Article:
Presented at this week's American Society of Nuclear Cardiology annual meeting, the trial found that flurpiridaz F-18-PET met its primary co-endpoints, exceeding a 60% threshold for sensitivity and specificity for detecting coronary artery disease, according to Lantheus and partner GE Healthcare.
The results also showed that flurpiridaz F-18 PET yielded higher diagnostic efficacy and image quality than SPECT MPI, according to the vendors. The phase III open-label study involved over 600 patients across sites in the U.S., Europe, and Canada.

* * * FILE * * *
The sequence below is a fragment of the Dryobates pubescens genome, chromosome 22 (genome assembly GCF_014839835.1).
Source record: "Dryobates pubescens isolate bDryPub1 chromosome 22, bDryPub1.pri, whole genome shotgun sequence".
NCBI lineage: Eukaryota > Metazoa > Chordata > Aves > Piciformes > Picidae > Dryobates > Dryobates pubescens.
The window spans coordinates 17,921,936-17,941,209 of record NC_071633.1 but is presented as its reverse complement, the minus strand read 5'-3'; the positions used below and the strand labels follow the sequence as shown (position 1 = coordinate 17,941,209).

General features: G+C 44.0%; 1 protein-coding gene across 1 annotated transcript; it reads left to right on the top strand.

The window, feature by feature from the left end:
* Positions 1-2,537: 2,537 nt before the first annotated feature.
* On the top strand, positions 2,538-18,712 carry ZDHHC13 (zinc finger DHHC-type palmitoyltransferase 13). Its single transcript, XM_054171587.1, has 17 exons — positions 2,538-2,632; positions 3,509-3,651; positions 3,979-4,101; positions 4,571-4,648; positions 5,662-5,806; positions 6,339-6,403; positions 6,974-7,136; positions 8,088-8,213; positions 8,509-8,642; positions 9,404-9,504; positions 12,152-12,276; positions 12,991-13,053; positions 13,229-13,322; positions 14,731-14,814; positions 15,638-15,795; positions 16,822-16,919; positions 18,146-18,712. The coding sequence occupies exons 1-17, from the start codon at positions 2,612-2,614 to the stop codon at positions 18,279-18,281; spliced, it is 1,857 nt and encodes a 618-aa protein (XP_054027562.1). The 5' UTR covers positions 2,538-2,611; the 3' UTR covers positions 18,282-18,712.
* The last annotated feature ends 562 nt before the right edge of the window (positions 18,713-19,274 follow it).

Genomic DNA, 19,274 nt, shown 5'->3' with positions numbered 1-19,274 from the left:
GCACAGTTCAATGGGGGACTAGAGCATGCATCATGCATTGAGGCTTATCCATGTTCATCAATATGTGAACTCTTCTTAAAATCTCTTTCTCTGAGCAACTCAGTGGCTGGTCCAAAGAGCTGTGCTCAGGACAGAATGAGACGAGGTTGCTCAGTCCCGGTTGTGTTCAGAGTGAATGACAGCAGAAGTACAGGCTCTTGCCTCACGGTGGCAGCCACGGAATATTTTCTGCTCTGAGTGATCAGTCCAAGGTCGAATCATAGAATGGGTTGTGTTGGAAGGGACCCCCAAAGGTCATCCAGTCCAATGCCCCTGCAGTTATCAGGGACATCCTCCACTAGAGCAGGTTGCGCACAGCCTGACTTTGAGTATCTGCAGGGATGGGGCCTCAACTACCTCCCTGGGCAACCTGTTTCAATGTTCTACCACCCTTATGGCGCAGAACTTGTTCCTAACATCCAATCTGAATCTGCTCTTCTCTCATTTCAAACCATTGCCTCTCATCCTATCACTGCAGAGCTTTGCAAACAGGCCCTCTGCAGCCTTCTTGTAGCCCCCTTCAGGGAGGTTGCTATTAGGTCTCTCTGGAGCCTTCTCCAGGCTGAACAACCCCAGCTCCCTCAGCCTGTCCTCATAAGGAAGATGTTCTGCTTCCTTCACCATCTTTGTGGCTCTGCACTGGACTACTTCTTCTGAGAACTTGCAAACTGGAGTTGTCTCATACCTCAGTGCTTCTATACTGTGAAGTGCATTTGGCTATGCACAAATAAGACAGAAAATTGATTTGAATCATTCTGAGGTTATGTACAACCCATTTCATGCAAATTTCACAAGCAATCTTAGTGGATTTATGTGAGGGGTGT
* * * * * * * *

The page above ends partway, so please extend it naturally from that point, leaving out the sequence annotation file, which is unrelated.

GE has led the funding and development of flurpiridaz F-18 and will hold global commercialization rights if the imaging agent is approved. Meanwhile, Lantheus has collaborated on development and will collaborate on potential commercialization through a joint steering committee, the vendors said.
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